10:10 vClient summary: Best user experience, central management, partnership with Intel for client-side virtualization (offline VDI).
10:11 “One more thing”: evolution of the mobile phone
10:12 VMware acquired Trango Virtual Processors, maker of mobile phone hypervisor.
10:12 Mobile phones bring familiar challenges: security/manageability, home/work life convergence, persona management, third-party applications.
10:13 VMware’s Mobile Virtualizaton Platform is a hypervisor for ARM-based devices.
10:15 Live demo with a Nokia N800. (If I’m not mistaken this internet device doesn’t include a phone part, but let’s not bicker about that).
10:15 Demo: downloading Windows CE, running productivity apps (Solitaire).
10:16 Another VM is downloaded and running side by side: Android.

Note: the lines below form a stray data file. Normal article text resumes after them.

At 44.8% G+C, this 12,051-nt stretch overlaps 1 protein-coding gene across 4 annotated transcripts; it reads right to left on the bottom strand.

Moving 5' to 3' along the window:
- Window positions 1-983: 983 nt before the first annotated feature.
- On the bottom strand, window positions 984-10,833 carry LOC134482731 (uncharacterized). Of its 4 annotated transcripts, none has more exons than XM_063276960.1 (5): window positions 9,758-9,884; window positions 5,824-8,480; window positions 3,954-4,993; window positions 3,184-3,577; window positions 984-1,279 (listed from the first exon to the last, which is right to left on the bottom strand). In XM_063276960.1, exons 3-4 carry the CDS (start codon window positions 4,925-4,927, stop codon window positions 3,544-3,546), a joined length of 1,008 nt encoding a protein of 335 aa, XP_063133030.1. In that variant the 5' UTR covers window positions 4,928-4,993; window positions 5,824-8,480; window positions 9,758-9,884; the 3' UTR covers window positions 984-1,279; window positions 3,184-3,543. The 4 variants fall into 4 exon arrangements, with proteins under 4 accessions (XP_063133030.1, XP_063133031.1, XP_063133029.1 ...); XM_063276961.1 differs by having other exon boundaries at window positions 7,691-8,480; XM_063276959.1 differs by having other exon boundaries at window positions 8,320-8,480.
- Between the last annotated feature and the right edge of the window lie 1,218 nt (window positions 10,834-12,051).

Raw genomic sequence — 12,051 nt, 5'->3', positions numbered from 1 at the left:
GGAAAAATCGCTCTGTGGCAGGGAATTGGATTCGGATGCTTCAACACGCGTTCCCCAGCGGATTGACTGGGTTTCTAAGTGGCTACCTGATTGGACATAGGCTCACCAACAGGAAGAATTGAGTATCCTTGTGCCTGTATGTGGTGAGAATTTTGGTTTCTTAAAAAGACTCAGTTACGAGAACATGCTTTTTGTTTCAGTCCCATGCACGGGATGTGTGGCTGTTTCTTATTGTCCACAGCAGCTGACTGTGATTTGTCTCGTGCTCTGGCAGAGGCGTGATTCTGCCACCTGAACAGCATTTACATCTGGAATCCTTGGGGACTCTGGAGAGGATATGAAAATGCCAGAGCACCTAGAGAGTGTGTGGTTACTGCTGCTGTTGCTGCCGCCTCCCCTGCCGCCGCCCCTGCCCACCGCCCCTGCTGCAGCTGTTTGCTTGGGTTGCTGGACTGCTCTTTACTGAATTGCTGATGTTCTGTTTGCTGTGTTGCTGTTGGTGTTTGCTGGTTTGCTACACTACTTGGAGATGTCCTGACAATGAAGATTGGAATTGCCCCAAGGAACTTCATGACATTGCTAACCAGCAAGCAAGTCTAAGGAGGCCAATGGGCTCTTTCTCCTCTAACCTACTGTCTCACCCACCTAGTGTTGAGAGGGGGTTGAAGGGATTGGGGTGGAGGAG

10:18 And with that, the keynote is finished.
10:18 Thanks for following!
After “day 0”, partner day, VMworld Europe opened its doors for the general audience today.
vSphere is the official name of the new VMware platform, but the VMware marketing department has not applied their new naming convention vPrefix to all products & initiatives yet. Some VMware partners are already doing the same, such as Intel with vPro. How long will it take for Vmworld to be renamed vWorld. Below are the six building blocks of vSphere:
- vCompute (hardware assisted virtualization and extended live migration compatibility):
- vStorage (storage management and replication)
- vNetwork (for network management, look for Cisco here…
- Security (where VMsafe innovates on firewalls, anti-virus, intrusion detection/prevention and compliance)
- Scalability (dynamic resource sizing)
- Availability (data protection and clustering)